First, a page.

but but but, he won a hard world tour race at age 22 ahead of two future grand tour podium finishers in his first year on the world tour. see how easy it is to cherry pick results to suit your agenda?

his performance in this race is only out of nowhere if you dont pay attention to the sport.
 
Way to go to distort what happened. He won the toughest stage in Poland after being in literally every move in the last 50 kilometres. The following day in the leader jersey, a far easier stage, he wasn't able to follow the first attack cause of nervousness and a sleepless night.

But but but maybe mention he was 12th on the toughest stage in Pais Vasco that year, the second race he had done as a pro. Or the stage with Angliru in the Vuelta last year, first chance he had to do real mountains.
 
right, i remember that pais vasco stage. i remember thinking "who the hell is that?" but ever since then i haven't been too surprised by his results. that was a huge ride, that stage was ridden super hard from very far out.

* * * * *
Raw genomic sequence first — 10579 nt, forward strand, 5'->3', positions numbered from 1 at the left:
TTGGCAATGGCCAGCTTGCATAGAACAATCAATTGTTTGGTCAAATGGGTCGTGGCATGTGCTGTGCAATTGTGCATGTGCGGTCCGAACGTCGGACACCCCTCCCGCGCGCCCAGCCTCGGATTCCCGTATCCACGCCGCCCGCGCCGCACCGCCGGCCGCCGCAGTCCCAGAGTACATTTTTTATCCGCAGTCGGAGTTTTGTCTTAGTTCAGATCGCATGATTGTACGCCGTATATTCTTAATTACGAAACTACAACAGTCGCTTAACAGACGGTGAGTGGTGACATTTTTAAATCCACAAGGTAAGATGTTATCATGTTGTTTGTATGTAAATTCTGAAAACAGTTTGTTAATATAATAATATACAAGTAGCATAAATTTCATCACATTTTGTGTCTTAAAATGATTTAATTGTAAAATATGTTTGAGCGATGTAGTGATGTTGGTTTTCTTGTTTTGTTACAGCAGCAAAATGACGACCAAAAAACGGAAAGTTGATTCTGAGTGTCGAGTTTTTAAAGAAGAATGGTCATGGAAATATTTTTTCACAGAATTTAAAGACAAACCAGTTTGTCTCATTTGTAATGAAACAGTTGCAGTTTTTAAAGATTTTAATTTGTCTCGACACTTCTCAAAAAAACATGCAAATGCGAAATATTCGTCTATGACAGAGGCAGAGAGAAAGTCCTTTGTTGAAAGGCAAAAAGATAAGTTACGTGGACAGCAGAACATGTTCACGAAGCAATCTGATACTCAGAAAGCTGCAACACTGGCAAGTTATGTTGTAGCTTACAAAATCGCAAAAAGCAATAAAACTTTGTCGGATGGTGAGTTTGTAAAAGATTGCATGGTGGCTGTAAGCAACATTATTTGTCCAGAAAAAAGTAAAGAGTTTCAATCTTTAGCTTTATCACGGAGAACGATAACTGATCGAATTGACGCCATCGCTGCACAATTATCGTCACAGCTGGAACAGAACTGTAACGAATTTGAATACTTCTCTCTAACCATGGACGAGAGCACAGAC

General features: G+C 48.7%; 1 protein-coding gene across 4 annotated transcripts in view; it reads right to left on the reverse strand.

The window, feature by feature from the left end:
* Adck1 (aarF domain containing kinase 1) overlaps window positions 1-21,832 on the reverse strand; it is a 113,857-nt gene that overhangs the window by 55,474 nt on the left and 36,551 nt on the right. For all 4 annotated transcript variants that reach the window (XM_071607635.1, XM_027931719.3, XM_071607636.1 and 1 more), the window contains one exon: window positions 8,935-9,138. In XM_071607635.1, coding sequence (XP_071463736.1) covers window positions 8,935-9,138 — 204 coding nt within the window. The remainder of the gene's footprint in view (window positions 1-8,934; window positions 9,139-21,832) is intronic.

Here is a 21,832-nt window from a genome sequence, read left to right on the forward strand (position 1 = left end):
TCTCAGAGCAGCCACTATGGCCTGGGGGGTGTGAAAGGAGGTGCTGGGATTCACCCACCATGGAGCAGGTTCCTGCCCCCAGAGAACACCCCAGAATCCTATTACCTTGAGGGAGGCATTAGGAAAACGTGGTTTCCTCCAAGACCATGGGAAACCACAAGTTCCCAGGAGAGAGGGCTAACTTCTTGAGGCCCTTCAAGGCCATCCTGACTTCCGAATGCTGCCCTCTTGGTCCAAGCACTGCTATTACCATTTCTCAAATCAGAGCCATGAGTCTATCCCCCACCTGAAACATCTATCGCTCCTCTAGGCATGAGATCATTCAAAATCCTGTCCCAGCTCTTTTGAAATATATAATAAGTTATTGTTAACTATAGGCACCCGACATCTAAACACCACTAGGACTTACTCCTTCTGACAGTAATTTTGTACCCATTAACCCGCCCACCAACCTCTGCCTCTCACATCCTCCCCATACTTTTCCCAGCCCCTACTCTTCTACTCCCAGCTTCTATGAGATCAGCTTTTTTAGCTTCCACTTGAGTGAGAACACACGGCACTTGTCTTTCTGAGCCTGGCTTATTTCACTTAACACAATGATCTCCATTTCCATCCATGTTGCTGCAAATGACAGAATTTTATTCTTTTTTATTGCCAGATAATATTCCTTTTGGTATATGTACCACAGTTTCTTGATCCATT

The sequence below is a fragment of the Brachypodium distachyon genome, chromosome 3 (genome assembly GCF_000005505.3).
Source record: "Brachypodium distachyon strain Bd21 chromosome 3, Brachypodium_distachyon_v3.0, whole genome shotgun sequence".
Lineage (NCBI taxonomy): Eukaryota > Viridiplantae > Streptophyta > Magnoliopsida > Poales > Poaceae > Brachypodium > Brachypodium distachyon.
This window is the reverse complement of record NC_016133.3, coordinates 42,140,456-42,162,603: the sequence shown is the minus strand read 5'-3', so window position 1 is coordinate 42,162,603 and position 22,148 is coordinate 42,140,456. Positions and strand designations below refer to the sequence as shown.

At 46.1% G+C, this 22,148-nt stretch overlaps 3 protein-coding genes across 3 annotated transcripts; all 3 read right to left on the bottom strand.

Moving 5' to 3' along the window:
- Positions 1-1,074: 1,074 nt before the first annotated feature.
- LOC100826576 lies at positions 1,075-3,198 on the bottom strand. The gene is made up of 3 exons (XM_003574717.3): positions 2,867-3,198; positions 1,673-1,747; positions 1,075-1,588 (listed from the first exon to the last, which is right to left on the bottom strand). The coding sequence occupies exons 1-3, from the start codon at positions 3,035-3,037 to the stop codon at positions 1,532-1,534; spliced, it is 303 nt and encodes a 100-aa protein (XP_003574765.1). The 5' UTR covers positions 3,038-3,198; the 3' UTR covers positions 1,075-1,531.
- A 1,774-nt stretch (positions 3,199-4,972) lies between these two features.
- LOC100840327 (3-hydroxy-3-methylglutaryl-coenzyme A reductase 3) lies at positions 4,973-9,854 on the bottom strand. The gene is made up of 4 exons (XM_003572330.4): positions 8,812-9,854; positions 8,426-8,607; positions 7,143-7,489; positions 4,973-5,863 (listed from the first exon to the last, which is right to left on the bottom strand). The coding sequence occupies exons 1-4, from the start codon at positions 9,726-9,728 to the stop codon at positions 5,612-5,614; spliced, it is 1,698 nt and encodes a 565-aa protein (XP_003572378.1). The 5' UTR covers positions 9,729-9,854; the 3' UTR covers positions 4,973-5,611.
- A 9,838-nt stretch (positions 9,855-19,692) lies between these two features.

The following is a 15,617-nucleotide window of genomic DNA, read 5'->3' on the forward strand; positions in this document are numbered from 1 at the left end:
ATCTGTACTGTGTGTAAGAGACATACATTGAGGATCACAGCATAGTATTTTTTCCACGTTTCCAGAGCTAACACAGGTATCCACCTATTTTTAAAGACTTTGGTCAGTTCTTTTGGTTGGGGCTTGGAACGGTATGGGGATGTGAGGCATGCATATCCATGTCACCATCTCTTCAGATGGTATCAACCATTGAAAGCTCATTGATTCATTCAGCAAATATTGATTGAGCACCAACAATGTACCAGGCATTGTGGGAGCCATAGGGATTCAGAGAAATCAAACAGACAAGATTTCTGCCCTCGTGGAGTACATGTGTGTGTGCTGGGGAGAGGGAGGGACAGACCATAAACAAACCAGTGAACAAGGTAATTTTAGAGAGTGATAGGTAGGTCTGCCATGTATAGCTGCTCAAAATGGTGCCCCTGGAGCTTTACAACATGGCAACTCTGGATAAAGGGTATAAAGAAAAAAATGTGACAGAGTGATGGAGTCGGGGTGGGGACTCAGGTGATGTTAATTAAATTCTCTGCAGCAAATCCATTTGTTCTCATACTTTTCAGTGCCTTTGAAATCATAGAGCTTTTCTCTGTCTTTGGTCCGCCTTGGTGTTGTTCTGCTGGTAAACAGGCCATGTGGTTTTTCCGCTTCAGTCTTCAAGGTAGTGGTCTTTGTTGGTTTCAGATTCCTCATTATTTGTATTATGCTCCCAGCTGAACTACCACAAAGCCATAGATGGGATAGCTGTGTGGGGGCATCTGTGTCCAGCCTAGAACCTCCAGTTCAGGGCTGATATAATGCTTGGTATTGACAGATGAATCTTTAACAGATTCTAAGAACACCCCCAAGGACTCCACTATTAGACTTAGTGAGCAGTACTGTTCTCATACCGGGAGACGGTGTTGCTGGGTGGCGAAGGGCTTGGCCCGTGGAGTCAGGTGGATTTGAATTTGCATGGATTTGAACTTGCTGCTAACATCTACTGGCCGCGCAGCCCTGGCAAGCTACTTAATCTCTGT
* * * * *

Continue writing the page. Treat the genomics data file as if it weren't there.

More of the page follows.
I am really fed up with the relativating. This is huge by Vingegaard (and Pogacar), whether through doping or just talent and training. You can tell me it's reached legally, but please stop telling me this isn't really big because the competition is so weak, there have been so many crashes and so on.
Carapaz is a GT winner, TGH is a GT winner (in a GT with low competition and still really fast times), Mas, Uran have been on a podium before, guys like Quintana can't follow, someone like de Gendt can hardly follow the peloton, or take Dan Martin or Michael Woods as a comparison, Poels has problems following the contenders... it's a change of guard - the times are fast, the performances of some incredibly impressive.
 
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but but but, he won a hard world tour race at age 22 ahead of two future grand tour podium finishers in his first year on the world tour. see how easy it is to cherry pick results to suit your agenda?